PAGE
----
simply do not have sufficient data Indeterminism: even if we could measure all the relevant variables, we still could not completely predict future behavior & development Butterfly effect a very small perturbation creates unpredictable novelty in a system, which results in macroscopic developmental change in the system Dynamic Systems Theory Self-organization spontaneously creates novelty

Dynamic Systems Theory Esther Thelen and Alan Fogel applied dynamic systems theory to explain infant development Infant development is not entirely predictable from biological, social, or cognitive factors Dynamic Systems Theory New abilities emerge through the dynamic indeterminacy of self-organization Thelen: 6-month-olds have all the skills for walking, except for the ability to balance. When this ability

develops by about 10 months infants walk spontaneously (self-organization) Fogel: many forms of interpersonal communication are transactional (there is feedback between the participants) and this transaction is characterized by continuous mutual adjustment of action and creativity Dynamic Systems Theory Co-regulation: the continuous mutual adjustment and co-creativity that appears in spontaneous communication synonym for self-organization as applied to interpersonal communication

explains both stability and change frames: repeating patterns of co-activity such as greetings, games, conversation topics creativity is inherent in communication and provides the seeds for spontaneous change Problems with Dynamic Systems Theory Relatively new theory description of infant development is still rather general and it could take years of research to further develop the theory Due to origins in physics, sometimes uses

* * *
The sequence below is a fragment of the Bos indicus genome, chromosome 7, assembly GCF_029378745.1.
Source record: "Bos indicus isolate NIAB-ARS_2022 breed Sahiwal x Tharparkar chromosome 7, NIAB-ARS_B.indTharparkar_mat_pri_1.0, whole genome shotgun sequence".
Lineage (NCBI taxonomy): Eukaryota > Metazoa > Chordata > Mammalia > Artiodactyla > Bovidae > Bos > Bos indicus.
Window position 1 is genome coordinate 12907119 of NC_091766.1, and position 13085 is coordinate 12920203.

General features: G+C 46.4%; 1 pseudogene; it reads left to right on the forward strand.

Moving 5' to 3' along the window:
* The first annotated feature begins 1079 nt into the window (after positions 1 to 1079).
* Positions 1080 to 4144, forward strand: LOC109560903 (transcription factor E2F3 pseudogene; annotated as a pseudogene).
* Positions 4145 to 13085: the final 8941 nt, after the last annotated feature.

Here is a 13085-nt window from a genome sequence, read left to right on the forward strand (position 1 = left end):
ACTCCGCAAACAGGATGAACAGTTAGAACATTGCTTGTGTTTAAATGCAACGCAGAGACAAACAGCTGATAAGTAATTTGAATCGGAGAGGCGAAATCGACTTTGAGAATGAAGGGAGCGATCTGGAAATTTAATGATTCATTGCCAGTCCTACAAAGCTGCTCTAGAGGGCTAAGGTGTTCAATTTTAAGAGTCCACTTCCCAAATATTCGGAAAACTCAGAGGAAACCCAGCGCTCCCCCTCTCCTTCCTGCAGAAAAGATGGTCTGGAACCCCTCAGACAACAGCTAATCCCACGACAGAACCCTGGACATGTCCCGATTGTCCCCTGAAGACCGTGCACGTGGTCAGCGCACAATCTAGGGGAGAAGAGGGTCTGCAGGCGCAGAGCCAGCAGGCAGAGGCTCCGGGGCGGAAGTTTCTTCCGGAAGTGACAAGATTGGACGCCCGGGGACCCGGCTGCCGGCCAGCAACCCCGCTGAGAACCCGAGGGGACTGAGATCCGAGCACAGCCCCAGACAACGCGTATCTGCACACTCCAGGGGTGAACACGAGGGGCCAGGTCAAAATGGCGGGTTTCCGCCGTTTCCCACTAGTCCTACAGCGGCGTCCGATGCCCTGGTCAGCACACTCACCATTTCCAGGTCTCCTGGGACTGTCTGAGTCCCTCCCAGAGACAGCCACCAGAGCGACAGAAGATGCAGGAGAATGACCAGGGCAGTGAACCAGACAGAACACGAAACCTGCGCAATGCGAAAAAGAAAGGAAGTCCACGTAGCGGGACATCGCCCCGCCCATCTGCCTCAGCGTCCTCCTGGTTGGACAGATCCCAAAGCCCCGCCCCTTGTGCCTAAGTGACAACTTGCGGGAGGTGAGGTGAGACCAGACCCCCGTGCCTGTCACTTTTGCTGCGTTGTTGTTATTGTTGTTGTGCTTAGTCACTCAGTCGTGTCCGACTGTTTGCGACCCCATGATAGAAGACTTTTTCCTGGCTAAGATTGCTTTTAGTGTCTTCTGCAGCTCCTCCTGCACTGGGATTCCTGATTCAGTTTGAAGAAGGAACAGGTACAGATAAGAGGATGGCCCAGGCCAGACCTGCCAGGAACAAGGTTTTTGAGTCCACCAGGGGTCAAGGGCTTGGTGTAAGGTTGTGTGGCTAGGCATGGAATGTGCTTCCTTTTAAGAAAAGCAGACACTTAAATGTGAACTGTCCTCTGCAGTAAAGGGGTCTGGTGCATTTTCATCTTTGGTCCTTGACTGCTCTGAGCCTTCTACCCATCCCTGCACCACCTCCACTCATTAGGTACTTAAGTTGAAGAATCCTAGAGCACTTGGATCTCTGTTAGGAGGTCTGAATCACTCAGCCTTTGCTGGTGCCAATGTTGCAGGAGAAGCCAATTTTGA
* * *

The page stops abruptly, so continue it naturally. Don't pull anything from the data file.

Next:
complicated mathematical models, but human development is not easily reduced to measurable quantities Clinical Theories Observed infant: based upon direct observations of infants, constructed from quantitative research methods Clinical infant: constructed from clinical work with older children and adults and based primarily on qualitative research methods and participant observations

Clinical Theories Clinical infant: Participatory memories: nonconceptual composed of emotions, desires, and a sense of familiarity, without any specific time or place, felt as a being with or a reliving of past experiences (e.g., the feeling of what it was like to be cuddled) Conceptual memories: recall about an event communicated in the form of a verbal narrative, composed of specific categories for type of event, time, and place

Clinical Theories No matter what research method is used, infants psychological experience will always be unobservable by adults Clinical Theories Infantile amnesia: the inability to have conceptual memories of infant experiences Participatory memories likely to be unconscious, because they occurred when we did not have language or because they were traumatic nonverbal and often involve the whole body

often transformed over time for example, the memory of being ignored in infancy may be changed into feelings of depression in the adult Clinical Theories Psychotherapeutic Approaches Freud wanted to explore whether patients with psychosomatic complaints had any memory of a trauma that might have occurred early in life free association: asking clients to lie down and encouraging them to relax and say anything without fear psychoanalysis: the use of free association along with interpretation in psychotherapy